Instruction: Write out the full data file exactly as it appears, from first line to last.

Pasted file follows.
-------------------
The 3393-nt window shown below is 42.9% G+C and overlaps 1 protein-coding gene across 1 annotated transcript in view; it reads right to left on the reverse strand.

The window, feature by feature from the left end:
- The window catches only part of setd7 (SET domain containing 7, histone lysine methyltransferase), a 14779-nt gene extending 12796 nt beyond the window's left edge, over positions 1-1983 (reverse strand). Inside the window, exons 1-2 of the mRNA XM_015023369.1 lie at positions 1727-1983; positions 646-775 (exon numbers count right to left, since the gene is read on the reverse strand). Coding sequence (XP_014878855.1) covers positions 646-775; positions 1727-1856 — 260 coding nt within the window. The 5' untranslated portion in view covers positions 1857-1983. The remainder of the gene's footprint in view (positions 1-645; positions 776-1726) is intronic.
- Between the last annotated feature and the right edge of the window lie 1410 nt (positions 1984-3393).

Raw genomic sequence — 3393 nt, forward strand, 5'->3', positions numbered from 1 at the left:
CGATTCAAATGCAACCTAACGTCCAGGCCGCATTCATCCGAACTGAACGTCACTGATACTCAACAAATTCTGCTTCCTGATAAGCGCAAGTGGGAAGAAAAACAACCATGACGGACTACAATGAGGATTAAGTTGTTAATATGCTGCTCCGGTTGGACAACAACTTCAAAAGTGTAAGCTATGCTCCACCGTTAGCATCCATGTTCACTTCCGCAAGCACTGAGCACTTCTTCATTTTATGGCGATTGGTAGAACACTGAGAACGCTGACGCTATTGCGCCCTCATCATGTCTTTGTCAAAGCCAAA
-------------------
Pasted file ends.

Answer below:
The 3393-nt window shown below is 42.9% G+C and overlaps 1 protein-coding gene across 1 annotated transcript in view; it reads right to left on the reverse strand.

The window, feature by feature from the left end:
- The window catches only part of setd7 (SET domain containing 7, histone lysine methyltransferase), a 14779-nt gene extending 12796 nt beyond the window's left edge, over positions 1-1983 (reverse strand). Inside the window, exons 1-2 of the mRNA XM_015023369.1 lie at positions 1727-1983; positions 646-775 (exon numbers count right to left, since the gene is read on the reverse strand). Coding sequence (XP_014878855.1) covers positions 646-775; positions 1727-1856 — 260 coding nt within the window. The 5' untranslated portion in view covers positions 1857-1983. The remainder of the gene's footprint in view (positions 1-645; positions 776-1726) is intronic.
- Between the last annotated feature and the right edge of the window lie 1410 nt (positions 1984-3393).

Raw genomic sequence — 3393 nt, forward strand, 5'->3', positions numbered from 1 at the left:
CGATTCAAATGCAACCTAACGTCCAGGCCGCATTCATCCGAACTGAACGTCACTGATACTCAACAAATTCTGCTTCCTGATAAGCGCAAGTGGGAAGAAAAACAACCATGACGGACTACAATGAGGATTAAGTTGTTAATATGCTGCTCCGGTTGGACAACAACTTCAAAAGTGTAAGCTATGCTCCACCGTTAGCATCCATGTTCACTTCCGCAAGCACTGAGCACTTCTTCATTTTATGGCGATTGGTAGAACACTGAGAACGCTGACGCTATTGCGCCCTCATCATGTCTTTGTCAAAGCCAAA